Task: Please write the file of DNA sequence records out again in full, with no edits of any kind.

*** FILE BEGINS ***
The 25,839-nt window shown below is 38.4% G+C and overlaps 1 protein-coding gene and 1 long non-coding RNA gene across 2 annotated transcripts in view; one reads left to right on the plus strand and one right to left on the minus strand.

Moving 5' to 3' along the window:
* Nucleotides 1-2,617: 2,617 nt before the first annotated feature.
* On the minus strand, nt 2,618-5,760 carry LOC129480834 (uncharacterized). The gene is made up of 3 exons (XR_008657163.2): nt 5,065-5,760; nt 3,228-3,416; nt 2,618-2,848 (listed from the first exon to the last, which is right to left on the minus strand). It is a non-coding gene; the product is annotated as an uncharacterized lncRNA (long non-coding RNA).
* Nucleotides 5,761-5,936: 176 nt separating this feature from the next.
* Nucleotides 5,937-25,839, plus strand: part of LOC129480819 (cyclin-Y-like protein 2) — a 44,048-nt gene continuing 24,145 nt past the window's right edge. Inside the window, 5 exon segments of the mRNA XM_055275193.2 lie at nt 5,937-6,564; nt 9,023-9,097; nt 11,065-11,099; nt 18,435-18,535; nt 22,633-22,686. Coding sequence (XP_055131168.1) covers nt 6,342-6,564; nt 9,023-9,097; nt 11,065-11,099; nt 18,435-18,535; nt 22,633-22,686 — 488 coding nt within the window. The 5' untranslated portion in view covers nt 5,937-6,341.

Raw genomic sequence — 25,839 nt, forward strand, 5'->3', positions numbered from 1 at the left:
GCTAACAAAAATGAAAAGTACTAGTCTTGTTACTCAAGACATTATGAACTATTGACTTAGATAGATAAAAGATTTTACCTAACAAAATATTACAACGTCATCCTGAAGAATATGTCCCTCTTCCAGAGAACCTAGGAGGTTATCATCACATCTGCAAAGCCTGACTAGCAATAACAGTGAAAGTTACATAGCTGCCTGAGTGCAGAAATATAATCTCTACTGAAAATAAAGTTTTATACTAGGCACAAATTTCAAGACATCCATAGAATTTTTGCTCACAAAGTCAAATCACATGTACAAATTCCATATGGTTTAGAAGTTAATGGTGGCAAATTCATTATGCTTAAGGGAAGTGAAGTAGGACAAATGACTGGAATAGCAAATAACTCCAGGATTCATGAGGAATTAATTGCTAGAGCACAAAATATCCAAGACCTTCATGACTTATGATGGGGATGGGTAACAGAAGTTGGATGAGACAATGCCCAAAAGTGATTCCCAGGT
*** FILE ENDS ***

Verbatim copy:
The 25,839-nt window shown below is 38.4% G+C and overlaps 1 protein-coding gene and 1 long non-coding RNA gene across 2 annotated transcripts in view; one reads left to right on the plus strand and one right to left on the minus strand.

Moving 5' to 3' along the window:
* Nucleotides 1-2,617: 2,617 nt before the first annotated feature.
* On the minus strand, nt 2,618-5,760 carry LOC129480834 (uncharacterized). The gene is made up of 3 exons (XR_008657163.2): nt 5,065-5,760; nt 3,228-3,416; nt 2,618-2,848 (listed from the first exon to the last, which is right to left on the minus strand). It is a non-coding gene; the product is annotated as an uncharacterized lncRNA (long non-coding RNA).
* Nucleotides 5,761-5,936: 176 nt separating this feature from the next.
* Nucleotides 5,937-25,839, plus strand: part of LOC129480819 (cyclin-Y-like protein 2) — a 44,048-nt gene continuing 24,145 nt past the window's right edge. Inside the window, 5 exon segments of the mRNA XM_055275193.2 lie at nt 5,937-6,564; nt 9,023-9,097; nt 11,065-11,099; nt 18,435-18,535; nt 22,633-22,686. Coding sequence (XP_055131168.1) covers nt 6,342-6,564; nt 9,023-9,097; nt 11,065-11,099; nt 18,435-18,535; nt 22,633-22,686 — 488 coding nt within the window. The 5' untranslated portion in view covers nt 5,937-6,341.

Raw genomic sequence — 25,839 nt, forward strand, 5'->3', positions numbered from 1 at the left:
GCTAACAAAAATGAAAAGTACTAGTCTTGTTACTCAAGACATTATGAACTATTGACTTAGATAGATAAAAGATTTTACCTAACAAAATATTACAACGTCATCCTGAAGAATATGTCCCTCTTCCAGAGAACCTAGGAGGTTATCATCACATCTGCAAAGCCTGACTAGCAATAACAGTGAAAGTTACATAGCTGCCTGAGTGCAGAAATATAATCTCTACTGAAAATAAAGTTTTATACTAGGCACAAATTTCAAGACATCCATAGAATTTTTGCTCACAAAGTCAAATCACATGTACAAATTCCATATGGTTTAGAAGTTAATGGTGGCAAATTCATTATGCTTAAGGGAAGTGAAGTAGGACAAATGACTGGAATAGCAAATAACTCCAGGATTCATGAGGAATTAATTGCTAGAGCACAAAATATCCAAGACCTTCATGACTTATGATGGGGATGGGTAACAGAAGTTGGATGAGACAATGCCCAAAAGTGATTCCCAGGT